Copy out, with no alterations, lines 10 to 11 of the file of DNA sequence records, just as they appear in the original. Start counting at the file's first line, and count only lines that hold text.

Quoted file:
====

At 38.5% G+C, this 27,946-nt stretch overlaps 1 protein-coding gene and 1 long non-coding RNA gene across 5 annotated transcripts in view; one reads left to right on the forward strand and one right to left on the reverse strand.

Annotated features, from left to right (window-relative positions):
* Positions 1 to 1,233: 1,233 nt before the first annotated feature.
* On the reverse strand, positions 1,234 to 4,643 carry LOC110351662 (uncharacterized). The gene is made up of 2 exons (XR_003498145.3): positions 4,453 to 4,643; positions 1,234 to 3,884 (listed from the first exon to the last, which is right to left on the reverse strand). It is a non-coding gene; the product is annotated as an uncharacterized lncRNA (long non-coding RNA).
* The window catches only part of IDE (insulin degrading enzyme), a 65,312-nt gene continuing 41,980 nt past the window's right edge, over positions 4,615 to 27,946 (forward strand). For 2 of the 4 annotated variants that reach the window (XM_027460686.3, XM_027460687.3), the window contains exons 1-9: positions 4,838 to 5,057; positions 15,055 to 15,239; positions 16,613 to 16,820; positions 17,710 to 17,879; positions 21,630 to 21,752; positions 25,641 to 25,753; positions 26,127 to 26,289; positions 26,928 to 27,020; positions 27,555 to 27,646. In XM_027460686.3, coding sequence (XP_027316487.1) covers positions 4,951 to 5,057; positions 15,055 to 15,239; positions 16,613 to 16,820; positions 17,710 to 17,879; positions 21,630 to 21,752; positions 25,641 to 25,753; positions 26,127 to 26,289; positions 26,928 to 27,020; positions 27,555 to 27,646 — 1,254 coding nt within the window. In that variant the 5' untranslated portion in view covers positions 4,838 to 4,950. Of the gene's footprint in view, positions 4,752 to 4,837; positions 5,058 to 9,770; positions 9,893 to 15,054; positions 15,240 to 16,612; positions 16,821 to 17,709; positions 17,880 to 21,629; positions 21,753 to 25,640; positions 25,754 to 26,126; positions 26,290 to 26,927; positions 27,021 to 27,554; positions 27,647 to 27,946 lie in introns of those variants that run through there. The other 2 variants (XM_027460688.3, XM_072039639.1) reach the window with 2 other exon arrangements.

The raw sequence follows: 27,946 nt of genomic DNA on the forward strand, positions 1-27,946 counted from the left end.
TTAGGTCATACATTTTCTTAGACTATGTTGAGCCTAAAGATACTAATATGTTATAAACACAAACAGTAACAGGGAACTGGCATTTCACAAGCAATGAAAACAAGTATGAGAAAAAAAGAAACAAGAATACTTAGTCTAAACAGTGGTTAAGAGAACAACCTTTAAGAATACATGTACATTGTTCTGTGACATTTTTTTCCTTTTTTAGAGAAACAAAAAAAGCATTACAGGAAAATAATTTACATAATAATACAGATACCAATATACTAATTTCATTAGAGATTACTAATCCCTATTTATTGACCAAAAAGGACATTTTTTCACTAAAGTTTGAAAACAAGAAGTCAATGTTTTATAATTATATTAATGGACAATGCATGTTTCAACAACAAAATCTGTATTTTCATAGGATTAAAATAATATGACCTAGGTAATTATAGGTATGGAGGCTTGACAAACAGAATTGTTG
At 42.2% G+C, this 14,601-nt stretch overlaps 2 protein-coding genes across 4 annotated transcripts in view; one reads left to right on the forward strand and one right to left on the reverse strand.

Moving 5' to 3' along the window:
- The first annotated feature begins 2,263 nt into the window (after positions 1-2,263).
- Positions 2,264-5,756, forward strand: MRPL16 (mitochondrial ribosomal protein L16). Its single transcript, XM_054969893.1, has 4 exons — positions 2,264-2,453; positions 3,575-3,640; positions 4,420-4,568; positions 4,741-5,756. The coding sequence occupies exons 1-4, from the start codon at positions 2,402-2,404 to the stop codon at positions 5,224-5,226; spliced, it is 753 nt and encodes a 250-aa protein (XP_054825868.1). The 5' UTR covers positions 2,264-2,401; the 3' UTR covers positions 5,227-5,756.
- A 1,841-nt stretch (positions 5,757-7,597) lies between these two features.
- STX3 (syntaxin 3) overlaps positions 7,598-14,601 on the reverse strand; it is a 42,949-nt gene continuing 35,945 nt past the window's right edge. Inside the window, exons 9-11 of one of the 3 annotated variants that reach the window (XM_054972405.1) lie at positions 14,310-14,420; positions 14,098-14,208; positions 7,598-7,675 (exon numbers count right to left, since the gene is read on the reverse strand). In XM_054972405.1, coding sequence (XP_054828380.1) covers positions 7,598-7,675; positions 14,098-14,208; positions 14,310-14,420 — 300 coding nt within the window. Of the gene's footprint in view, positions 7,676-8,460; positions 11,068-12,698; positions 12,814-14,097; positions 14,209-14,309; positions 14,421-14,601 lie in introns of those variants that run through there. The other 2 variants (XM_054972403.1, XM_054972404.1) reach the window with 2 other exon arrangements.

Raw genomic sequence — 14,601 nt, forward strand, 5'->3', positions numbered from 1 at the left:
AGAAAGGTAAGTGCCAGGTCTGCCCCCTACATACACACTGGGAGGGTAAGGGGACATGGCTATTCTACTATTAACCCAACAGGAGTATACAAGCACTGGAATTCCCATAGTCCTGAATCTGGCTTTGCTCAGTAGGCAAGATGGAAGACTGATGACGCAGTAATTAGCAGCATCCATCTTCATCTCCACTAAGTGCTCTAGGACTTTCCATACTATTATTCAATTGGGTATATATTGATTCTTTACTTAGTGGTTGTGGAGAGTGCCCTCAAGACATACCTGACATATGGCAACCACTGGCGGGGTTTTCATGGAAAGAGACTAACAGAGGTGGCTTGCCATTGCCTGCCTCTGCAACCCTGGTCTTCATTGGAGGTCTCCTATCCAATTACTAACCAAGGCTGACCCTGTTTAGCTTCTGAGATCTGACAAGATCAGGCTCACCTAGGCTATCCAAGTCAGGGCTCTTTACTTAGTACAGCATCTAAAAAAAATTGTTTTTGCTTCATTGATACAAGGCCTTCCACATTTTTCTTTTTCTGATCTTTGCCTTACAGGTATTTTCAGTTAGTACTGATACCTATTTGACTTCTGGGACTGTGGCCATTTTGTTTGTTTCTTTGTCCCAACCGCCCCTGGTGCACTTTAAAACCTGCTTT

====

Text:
- The first annotated feature begins 2,263 nt into the window (after positions 1-2,263).
- Positions 2,264-5,756, forward strand: MRPL16 (mitochondrial ribosomal protein L16). Its single transcript, XM_054969893.1, has 4 exons — positions 2,264-2,453; positions 3,575-3,640; positions 4,420-4,568; positions 4,741-5,756. The coding sequence occupies exons 1-4, from the start codon at positions 2,402-2,404 to the stop codon at positions 5,224-5,226; spliced, it is 753 nt and encodes a 250-aa protein (XP_054825868.1). The 5' UTR covers positions 2,264-2,401; the 3' UTR covers positions 5,227-5,756.